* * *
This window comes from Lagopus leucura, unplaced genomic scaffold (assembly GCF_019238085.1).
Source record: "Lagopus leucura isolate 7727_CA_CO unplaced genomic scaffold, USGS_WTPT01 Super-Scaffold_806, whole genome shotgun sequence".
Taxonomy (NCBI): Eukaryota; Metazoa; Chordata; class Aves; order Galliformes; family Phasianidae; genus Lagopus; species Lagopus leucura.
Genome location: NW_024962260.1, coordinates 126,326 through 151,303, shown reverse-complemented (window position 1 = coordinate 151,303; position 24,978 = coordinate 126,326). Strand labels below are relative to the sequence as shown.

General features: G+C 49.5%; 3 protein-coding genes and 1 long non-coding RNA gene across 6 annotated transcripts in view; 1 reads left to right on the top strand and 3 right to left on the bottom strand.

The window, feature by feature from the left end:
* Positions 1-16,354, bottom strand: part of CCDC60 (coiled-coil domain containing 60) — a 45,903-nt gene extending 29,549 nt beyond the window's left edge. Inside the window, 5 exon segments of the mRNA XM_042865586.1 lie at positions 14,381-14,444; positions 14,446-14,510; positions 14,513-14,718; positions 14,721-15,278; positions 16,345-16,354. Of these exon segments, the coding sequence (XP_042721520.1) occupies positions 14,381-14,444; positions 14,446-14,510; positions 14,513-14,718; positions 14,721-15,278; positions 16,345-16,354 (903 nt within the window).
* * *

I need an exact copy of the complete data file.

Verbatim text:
This window comes from Lagopus leucura, unplaced genomic scaffold (assembly GCF_019238085.1).
Source record: "Lagopus leucura isolate 7727_CA_CO unplaced genomic scaffold, USGS_WTPT01 Super-Scaffold_806, whole genome shotgun sequence".
Taxonomy (NCBI): Eukaryota; Metazoa; Chordata; class Aves; order Galliformes; family Phasianidae; genus Lagopus; species Lagopus leucura.
Genome location: NW_024962260.1, coordinates 126,326 through 151,303, shown reverse-complemented (window position 1 = coordinate 151,303; position 24,978 = coordinate 126,326). Strand labels below are relative to the sequence as shown.

General features: G+C 49.5%; 3 protein-coding genes and 1 long non-coding RNA gene across 6 annotated transcripts in view; 1 reads left to right on the top strand and 3 right to left on the bottom strand.

The window, feature by feature from the left end:
* Positions 1-16,354, bottom strand: part of CCDC60 (coiled-coil domain containing 60) — a 45,903-nt gene extending 29,549 nt beyond the window's left edge. Inside the window, 5 exon segments of the mRNA XM_042865586.1 lie at positions 14,381-14,444; positions 14,446-14,510; positions 14,513-14,718; positions 14,721-15,278; positions 16,345-16,354. Of these exon segments, the coding sequence (XP_042721520.1) occupies positions 14,381-14,444; positions 14,446-14,510; positions 14,513-14,718; positions 14,721-15,278; positions 16,345-16,354 (903 nt within the window).